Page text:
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Heros severus
by Joel Williams

Photograph Organism Terrestrial plant Fish Adaptation

Female (L) and male (R) in mating ritual.


The severum is a fairly peaceful cichlid, although it will destroy plants and occasionally dig in the gravel. They will eat small fish such as most common livebearers and tetras therefore they should be kept with other larger peaceful cichlids such as the Blue Acara. The severum like the Discus is a somewhat shy fish and should be kept with fish of similar habits.


Severums readily accept frozen or prepared foods, flakes pellets etc. As well as fresh vegetables such as peas (they tent to not eat the shells of the peas just the stuff that pops out into their mouths when they squeeze them), lettuce and zucchini.

Body Form

Generally a round fish, with strong lateral compression, with a steep forehead, much like the Discus. The dorsal and anal fins are long and pointed in the male compared to that of the female, the anal fin reaches to the end of the caudal fin. The Ventral fins in both sexes are elongated.


Severums are available in 3 color forms, which are green gold and turquoise. The general color in the wild form is usually a brownish green with somewhat of a brown to orange color. The Ventral fin is copper in color. 8 to 9 vertical stripes (bands, which is why they are commonly referred to as banded cichlid) run the length of the fish. These bands are more pronounced on the juveniles, by the time they reach their adult size, only the lower halves of the bands and the entire band closest to the caudal fin retain its dark color although they can turn them on and off entirely at will. Their eyes have a distinctive red orange coloration. Through selective breeding the gold color variation was produced, their pattern is similar to the green but is a milky gold color and the bands are very washed out and most fish lack them entirely. Most have very pronounced red ventral and anal fins and red freckle like markings on their faces.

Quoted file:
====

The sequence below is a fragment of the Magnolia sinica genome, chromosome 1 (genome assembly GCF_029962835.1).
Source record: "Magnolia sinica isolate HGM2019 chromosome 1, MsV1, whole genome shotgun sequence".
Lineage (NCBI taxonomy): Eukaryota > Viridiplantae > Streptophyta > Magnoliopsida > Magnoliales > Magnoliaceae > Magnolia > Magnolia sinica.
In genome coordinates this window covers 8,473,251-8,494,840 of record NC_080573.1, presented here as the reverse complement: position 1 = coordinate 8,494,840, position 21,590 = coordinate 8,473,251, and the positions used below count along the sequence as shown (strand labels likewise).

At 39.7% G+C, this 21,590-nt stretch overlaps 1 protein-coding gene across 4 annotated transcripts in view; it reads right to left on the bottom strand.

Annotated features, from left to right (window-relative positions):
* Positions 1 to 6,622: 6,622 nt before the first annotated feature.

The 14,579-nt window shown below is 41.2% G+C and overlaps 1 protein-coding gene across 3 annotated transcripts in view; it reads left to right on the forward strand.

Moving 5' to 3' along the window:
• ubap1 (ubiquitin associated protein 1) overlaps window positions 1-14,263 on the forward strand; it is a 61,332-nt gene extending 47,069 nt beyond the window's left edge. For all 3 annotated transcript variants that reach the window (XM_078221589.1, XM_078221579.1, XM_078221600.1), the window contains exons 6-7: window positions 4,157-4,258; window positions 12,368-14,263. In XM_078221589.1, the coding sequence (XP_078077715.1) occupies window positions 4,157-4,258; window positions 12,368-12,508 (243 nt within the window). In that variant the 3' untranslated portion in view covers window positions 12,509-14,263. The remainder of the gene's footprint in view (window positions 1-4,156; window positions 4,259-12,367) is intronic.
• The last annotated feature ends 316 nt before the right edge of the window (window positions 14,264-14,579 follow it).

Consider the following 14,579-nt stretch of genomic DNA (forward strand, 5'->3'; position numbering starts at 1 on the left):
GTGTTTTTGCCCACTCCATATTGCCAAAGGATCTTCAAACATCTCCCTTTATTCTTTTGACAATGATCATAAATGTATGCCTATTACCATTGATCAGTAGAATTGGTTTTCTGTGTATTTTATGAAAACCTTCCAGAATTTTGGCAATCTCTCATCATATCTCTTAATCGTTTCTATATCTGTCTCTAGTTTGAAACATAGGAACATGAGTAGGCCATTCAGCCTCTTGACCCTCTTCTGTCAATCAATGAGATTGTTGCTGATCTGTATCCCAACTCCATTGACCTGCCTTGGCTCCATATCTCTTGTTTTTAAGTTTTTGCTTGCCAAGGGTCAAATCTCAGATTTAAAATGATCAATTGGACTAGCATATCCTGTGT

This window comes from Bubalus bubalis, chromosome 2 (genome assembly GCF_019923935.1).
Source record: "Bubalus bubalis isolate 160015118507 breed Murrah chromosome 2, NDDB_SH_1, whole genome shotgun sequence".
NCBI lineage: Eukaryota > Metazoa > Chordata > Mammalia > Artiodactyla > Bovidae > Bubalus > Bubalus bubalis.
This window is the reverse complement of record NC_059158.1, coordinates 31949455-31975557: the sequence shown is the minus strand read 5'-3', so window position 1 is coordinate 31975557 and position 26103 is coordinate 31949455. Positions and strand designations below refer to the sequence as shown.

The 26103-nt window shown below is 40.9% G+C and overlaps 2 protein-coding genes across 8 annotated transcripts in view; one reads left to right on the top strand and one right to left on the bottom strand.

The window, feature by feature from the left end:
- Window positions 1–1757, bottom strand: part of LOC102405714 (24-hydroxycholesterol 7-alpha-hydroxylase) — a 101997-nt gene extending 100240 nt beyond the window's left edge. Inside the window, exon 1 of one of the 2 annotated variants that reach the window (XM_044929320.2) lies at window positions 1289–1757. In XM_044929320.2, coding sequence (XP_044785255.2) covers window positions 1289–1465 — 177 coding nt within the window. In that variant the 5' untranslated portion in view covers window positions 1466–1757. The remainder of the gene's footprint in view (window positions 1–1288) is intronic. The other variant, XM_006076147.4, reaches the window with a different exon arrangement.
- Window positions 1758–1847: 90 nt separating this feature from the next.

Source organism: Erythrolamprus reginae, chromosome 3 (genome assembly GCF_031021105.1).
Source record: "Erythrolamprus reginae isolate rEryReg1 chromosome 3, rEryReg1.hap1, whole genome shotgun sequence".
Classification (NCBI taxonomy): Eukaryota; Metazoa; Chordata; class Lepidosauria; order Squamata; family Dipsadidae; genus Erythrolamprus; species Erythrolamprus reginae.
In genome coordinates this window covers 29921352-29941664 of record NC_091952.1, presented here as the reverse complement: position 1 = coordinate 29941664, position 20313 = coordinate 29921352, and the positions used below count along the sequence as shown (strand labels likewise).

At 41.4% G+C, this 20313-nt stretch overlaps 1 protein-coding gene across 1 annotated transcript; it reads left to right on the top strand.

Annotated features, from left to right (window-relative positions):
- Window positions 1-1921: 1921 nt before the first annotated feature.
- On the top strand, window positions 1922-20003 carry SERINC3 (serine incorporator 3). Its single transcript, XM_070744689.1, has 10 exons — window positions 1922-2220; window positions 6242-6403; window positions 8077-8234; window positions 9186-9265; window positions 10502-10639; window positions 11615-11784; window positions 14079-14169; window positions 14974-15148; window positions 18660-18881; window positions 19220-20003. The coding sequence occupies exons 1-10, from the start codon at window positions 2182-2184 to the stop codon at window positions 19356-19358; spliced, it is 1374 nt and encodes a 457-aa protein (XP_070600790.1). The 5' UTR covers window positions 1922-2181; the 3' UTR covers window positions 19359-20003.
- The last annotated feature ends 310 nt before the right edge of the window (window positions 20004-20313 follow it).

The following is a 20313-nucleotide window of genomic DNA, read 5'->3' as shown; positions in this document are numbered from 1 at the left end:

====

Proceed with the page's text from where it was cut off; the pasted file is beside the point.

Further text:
Differentiating between the male and female can be very difficult in younger specimens. The coloration of the male and the female are basically the same, the female is usually paler and lacks the blue wormy markings on the head. The adult male has longer more pointed fins. The female has a dark patch on the dorsal fin right above the second to last band.


The Severum is a typical open breeder though they do not pair as readily as other South American Cichlids. During breeding they become highly aggressive, will dig up plants, gravel and chase other tank mates. Breeding should be done in a separate breeder tank. The substrate should be dark colored gravel. They enjoy having separate hiding places and plenty of open space to swim. I usually use large clay pots, as they can be broken to your needs, as they can hide in them and yet they provide a good flat surface for them to spawn on. Be sure to maintain excellent water conditions and a constant temperature of 72of closer to 80o to instigate spawning.

Getting severums to pair off can be very time consuming, they seem to be very selective of their partners and may not even show any interest when compared to other South Americans. I have had 3 pair in one tank for over 6 months before the first signs of a pair being formed. First sign of a pair being formed is generally lip locking and a sort of tug a war between the dominant pair in the tank. Once they do pair they will breed readily and be very protective of their brood and fry. The female will lay upwards of 1000 eggs or more each spawning.
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